He had apparently come across Fiction Books, when reading reviews that had been posted here, about his fellow author Nadine Rose Larter’s debut novel, ‘Coffee At Little Angels’.
Colin sold the concept of the book to me, as that of a ‘romantic comedy’ with a twist, it had been written from a man’s perspective … That idea intrigued me no end, and as I am certainly not averse to a light and easy to read interlude, here we are ….
First lets find out a bit more about the book itself …
Martin White, editor of The Shallow Review of Books, likes his life as he likes his work: shallow. Living in purposeful near-isolation in the middle of a crowded city, he keeps his relationships superficial and his life uncomplicated. His deliberate avoidance of social potholes prompts his colleagues to turn to him for assistance handling their own life and relationship baggage, which only strengthens his resolve never to allow any of it into his life. He’s pretty happy, albeit hollow and empty.
But then Kasia turns up. Young, Polish, focused on minding her own business, she neither invites, nor encourages Martin’s flailing attempts at romance, but he can’t help himself. For reasons that defy logic for an isolationist such as he, he falls for her, hard. Years of handling baggage have done nothing to equip him to handle his own however as he realizes with excruciating displays of ineptitude, again and again. He’s way out of his depth …
Faced with a challenge by Rich, his more socially adept colleague, to ask Kasia out within a week or Rich will, Martin has no option but to open the doors to all the complexity of modern life and relationships as he re-emerges from the shadows.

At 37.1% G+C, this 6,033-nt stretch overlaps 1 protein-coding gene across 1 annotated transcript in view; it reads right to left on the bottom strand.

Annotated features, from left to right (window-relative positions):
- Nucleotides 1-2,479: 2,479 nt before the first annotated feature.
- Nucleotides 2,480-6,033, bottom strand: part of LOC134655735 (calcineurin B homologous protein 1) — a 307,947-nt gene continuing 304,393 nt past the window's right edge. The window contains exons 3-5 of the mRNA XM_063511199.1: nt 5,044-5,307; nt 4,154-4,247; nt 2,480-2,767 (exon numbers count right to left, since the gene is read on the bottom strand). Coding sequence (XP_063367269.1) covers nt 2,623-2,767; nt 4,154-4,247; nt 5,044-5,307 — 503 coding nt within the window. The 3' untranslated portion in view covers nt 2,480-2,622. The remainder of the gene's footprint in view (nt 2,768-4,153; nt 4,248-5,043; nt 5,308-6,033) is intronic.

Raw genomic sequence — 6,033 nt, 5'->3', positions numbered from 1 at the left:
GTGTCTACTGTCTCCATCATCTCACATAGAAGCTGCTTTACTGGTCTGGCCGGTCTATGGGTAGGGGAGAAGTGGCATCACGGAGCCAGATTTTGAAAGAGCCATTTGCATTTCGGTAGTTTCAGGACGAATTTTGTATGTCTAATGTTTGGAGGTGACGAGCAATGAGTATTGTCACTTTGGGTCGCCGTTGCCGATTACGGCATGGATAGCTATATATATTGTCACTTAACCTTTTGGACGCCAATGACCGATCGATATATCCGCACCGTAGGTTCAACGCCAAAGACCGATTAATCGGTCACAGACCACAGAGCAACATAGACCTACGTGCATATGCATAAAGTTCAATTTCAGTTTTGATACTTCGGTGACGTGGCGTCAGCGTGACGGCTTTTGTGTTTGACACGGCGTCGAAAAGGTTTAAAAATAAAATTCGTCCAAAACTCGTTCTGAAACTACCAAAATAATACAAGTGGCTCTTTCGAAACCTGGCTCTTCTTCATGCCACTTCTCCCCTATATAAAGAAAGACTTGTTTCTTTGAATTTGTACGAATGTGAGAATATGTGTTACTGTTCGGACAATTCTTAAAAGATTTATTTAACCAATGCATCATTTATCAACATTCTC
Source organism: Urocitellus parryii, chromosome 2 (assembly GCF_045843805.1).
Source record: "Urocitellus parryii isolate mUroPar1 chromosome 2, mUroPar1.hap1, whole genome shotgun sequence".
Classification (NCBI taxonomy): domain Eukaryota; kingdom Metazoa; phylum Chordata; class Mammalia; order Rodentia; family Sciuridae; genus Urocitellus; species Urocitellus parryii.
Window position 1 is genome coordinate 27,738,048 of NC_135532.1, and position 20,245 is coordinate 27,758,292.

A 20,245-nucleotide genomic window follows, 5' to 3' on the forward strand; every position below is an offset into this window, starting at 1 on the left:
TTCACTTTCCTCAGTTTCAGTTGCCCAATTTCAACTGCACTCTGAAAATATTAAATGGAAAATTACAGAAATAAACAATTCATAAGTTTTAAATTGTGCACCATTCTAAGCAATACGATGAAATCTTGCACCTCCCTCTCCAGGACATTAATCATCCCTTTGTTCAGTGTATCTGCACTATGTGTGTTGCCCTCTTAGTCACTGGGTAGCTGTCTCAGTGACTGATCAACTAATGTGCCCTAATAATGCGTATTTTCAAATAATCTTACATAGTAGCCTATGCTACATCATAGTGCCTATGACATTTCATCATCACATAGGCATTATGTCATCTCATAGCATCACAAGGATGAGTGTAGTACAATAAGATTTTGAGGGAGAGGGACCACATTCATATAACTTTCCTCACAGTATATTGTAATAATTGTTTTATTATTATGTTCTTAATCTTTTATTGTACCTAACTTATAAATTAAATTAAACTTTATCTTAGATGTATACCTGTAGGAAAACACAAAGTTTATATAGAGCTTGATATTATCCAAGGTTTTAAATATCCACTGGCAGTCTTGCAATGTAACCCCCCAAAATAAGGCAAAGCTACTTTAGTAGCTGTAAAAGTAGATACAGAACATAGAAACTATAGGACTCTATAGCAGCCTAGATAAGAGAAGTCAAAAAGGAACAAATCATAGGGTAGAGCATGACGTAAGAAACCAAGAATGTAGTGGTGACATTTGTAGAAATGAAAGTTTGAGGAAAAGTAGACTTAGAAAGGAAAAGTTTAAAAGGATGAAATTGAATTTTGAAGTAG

A twisted romantic comedy, written from the male perspective, The Baggage Handler is an acknowledgement that if you’re going to be serious about it, this love stuff is hard.
… And now, something about the author
Colin Browne, has lived and worked in several countries, including Belgium, Dubai and South Africa, however he has returned to his birthplace of England, where these days, he calls London his home.
Colin’s early career was in business-to-business magazines, writing articles which took him on his worldwide travels.
Latterly, he has become involved in the conception and and start-up of a successful sales resource company, ‘SALESGURU’, in South Africa, which he has now left in the safe hands of his two partners and which continues to flourish and develop.
Today, Colin is still very much in the thrall of corporate culture and it is this energy which drives him to speak on the subject at almost every given opportunity, where he enjoys sharing the hard fought lessons he has learned over the years, with his audience.
He is now making time to indulge in his love of writing, which has been a big part of his life for many years, although this has yet to bring him recognition as a published author.
I suspect that is all about to change, with the long awaited publication of his first novel ‘The Baggage Handler’. Colin bills this as a romantic comedy with the twist that it has been written from the male perspective.
In itself, this is surprisingly not a rare phenomenon, as there are more male authors out there, writing in the romance genre, than anyone would have guessed at. The difference lies in the fact that the majority of male writers in this genre, are writing under female pseudonyms, whereas Colin has had the courage of his convictions and published under his own name.
I am sure that many male authors, writing under a female alias, would have much preferred to be recognised and received credit for their work, as themselves, and in many cases that I am aware of, it was purely a publishers directive, which brought about the ensuing subterfuge. However, with access to todays increasingly easy to use, self publishing sites, many, if not all of those decisions are very much down to the individual authors discretion.
Colin is very down to earth and circumspect about his writing career and has written a brilliant post on his blog, about ‘Putting The Emphasis Back On Creating, Where It Belongs ..’
I haven’t yet started to read ‘The Baggage Handler’, however the PDF is sat there just looking at me, so I am sure it won’t be long before I am part of this somewhat quirky synopsis.
I wonder what the male equivalent of ‘chick-lit’ is?